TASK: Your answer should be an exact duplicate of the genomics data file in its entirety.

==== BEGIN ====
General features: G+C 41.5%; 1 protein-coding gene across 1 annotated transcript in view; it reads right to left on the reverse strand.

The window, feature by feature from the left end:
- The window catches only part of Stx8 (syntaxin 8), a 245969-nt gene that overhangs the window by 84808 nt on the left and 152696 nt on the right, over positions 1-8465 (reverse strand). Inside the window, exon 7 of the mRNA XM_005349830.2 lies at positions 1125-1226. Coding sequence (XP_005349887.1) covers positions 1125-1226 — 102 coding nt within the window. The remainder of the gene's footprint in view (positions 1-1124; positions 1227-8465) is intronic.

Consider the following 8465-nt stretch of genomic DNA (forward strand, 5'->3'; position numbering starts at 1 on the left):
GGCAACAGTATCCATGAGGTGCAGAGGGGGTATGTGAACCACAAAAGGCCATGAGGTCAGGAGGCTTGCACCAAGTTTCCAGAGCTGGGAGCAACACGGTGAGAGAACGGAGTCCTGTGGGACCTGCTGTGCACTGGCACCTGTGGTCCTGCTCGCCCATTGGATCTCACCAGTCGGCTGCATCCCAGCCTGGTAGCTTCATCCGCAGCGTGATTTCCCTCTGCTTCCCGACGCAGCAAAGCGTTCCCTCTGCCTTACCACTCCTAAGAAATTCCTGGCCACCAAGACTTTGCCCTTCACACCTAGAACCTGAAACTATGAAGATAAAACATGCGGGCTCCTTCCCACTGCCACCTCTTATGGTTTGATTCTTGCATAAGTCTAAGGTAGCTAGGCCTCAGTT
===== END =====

General features: G+C 41.5%; 1 protein-coding gene across 1 annotated transcript in view; it reads right to left on the reverse strand.

The window, feature by feature from the left end:
- The window catches only part of Stx8 (syntaxin 8), a 245969-nt gene that overhangs the window by 84808 nt on the left and 152696 nt on the right, over positions 1-8465 (reverse strand). Inside the window, exon 7 of the mRNA XM_005349830.2 lies at positions 1125-1226. Coding sequence (XP_005349887.1) covers positions 1125-1226 — 102 coding nt within the window. The remainder of the gene's footprint in view (positions 1-1124; positions 1227-8465) is intronic.

Consider the following 8465-nt stretch of genomic DNA (forward strand, 5'->3'; position numbering starts at 1 on the left):
GGCAACAGTATCCATGAGGTGCAGAGGGGGTATGTGAACCACAAAAGGCCATGAGGTCAGGAGGCTTGCACCAAGTTTCCAGAGCTGGGAGCAACACGGTGAGAGAACGGAGTCCTGTGGGACCTGCTGTGCACTGGCACCTGTGGTCCTGCTCGCCCATTGGATCTCACCAGTCGGCTGCATCCCAGCCTGGTAGCTTCATCCGCAGCGTGATTTCCCTCTGCTTCCCGACGCAGCAAAGCGTTCCCTCTGCCTTACCACTCCTAAGAAATTCCTGGCCACCAAGACTTTGCCCTTCACACCTAGAACCTGAAACTATGAAGATAAAACATGCGGGCTCCTTCCCACTGCCACCTCTTATGGTTTGATTCTTGCATAAGTCTAAGGTAGCTAGGCCTCAGTT